[Name of series omitted] continues with Norweigan cellist Truls Mørk in his exclusive [name of city omitted] recital on [date and place omitted]. Mr. Mørk will be accompanied by pianist Kathryn Stott. The first half of their program will begin with Nikolay Myaskovsky’s (1881-1950) Sonata for Cello No. 1 in D major, Op. 12, followed by the Sonata for Cello in C major, Op. 119 composed by Sergei Prokofiev, who was his friend and fellow student at the St. Petersburg Conservatory. Janácek’s Pohádka (or “Fairytale”) and Chopin’s Sonata for Cello in G minor, Op. 65 will complete the program.
This isn’t even grammatical. Look at this part of the second sentence (which, by the way, is way too long for any everyday purpose): “Sergei Prokofiev, who was his friend and fellow student at the St. Petersburg Conservatory.” His? Who does this pronoun refer to? Myaskovksy, evidently — and it’s easy enough to figure that out — but the structure of the sentence suggests something different. Myaskovsky doesn’t seem to be the antencedent of “his.” Instead, the simplest and most logical antecedent (logical from any grammatical point of view) would “the Sonata for Cello in C major, Op. 119. Or in other words, the sentence really proceeds as follows: “…the Sonata [etc.], composed by Sergei Prokovfiev, who was his friend [meaning the sonata’s friend]” The reference to Myaskovsky is too far back and — since it occurs as a possessive — too elliptical to bear the weight of explaining a later pronoun.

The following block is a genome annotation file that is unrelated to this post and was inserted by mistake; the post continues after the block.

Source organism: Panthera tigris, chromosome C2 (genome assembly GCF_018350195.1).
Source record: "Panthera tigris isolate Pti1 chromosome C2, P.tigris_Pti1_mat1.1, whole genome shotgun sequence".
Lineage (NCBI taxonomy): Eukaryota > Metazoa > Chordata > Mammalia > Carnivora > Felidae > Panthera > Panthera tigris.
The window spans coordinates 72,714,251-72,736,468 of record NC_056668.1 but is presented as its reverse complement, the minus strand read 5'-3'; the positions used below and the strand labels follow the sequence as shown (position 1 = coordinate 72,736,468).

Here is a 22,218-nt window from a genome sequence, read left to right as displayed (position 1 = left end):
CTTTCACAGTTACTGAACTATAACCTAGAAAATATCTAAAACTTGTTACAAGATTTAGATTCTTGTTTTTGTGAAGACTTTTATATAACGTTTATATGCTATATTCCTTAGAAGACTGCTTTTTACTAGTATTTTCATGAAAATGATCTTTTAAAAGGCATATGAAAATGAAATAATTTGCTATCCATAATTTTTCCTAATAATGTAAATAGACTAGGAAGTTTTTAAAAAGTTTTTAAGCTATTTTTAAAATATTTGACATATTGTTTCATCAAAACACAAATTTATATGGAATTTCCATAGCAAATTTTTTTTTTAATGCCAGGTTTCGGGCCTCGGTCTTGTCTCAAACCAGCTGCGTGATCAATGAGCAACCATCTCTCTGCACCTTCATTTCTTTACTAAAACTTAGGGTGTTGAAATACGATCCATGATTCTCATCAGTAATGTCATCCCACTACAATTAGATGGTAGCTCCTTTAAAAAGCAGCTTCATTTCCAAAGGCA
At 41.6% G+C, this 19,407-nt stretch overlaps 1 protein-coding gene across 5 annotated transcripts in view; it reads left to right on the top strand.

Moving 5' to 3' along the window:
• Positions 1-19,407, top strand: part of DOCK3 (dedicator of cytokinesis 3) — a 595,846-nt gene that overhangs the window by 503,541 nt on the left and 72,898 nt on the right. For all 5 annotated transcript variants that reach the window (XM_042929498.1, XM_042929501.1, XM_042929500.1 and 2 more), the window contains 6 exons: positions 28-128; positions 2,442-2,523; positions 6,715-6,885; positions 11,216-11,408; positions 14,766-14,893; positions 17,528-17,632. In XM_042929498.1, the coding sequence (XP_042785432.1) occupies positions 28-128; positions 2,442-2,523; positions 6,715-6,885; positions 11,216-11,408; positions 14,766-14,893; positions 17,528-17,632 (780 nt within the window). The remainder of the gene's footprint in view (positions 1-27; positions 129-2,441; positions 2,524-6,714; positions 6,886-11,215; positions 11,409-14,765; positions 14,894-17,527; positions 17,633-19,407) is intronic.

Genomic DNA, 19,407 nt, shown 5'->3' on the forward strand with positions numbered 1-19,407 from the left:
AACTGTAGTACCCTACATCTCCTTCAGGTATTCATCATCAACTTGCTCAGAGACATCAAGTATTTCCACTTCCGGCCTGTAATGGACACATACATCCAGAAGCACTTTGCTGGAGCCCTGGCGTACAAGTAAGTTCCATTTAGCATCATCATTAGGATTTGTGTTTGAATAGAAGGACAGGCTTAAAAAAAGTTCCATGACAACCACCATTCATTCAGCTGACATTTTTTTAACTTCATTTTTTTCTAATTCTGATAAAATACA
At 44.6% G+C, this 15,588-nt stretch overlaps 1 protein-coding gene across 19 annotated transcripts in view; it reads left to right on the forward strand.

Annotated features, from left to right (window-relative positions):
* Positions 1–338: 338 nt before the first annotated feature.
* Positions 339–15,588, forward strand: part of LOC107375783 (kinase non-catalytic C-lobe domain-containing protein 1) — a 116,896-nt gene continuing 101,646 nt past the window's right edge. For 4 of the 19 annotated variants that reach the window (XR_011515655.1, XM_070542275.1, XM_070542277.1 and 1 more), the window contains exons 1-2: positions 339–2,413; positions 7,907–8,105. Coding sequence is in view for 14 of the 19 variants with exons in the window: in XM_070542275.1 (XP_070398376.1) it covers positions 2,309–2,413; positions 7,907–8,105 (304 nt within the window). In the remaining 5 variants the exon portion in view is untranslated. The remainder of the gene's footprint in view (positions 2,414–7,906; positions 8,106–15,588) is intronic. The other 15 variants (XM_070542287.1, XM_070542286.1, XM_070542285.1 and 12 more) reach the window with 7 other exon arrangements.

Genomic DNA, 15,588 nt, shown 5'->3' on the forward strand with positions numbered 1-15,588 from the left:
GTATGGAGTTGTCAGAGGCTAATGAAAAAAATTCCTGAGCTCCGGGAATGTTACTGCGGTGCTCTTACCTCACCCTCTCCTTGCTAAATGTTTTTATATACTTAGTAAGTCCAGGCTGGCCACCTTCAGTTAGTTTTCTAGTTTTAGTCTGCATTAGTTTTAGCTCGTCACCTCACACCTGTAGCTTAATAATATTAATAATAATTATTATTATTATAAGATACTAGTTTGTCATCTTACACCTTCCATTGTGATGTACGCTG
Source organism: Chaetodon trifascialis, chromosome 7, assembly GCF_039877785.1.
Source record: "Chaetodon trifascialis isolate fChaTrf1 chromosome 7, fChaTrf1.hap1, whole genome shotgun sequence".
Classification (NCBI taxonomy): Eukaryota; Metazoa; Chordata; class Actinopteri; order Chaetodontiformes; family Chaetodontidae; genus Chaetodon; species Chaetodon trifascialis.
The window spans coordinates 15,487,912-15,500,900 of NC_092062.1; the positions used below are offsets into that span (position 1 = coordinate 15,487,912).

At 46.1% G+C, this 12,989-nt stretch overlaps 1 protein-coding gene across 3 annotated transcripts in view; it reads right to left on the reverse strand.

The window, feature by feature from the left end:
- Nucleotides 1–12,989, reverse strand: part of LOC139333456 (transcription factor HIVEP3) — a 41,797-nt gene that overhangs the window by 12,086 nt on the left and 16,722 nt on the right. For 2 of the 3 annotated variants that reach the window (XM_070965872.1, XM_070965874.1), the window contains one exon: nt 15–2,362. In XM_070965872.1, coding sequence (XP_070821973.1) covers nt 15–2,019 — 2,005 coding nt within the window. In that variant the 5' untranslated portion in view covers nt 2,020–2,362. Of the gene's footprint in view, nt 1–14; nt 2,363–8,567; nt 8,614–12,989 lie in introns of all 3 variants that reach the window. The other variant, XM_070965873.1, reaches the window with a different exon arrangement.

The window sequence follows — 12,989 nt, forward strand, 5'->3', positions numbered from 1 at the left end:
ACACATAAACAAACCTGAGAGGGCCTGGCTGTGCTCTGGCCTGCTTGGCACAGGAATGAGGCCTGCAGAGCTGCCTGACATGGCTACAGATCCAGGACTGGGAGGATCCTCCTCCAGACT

But that’s not the real problem here. The real problem is why anyone should care that Prokofiev and Myaskovsky went to school together. Will knowing this make us understand the concert better? Will we go to the performance, and relish little details in the music that only someone who’d studied in St. Petersburg could have written? (“Hey, listen to the way they resolve those dominant 13ths! Every student in St. Petersburg resolved them that way.”) Note that, in this opening paragraph of the press release, this apparently meaningless biographical detail is the only thing we’re offered, to get us interested in the concert, except the basic who, what, where, and when. Did somebody think this was the most important — tastiest, most vivid — thing we ought to know? And if not, why stick it right up there at the beginning?
Later in the release, there’s a good, sharp phrase about how Mørk plays: He has a reputation, we’re told, “as a cellist of fierce intensity.” That’s nicely specific, and true. But why wasn’t it at the start of the release, where it might give us something to hang on to, before our eyes glaze over and we fall asleep?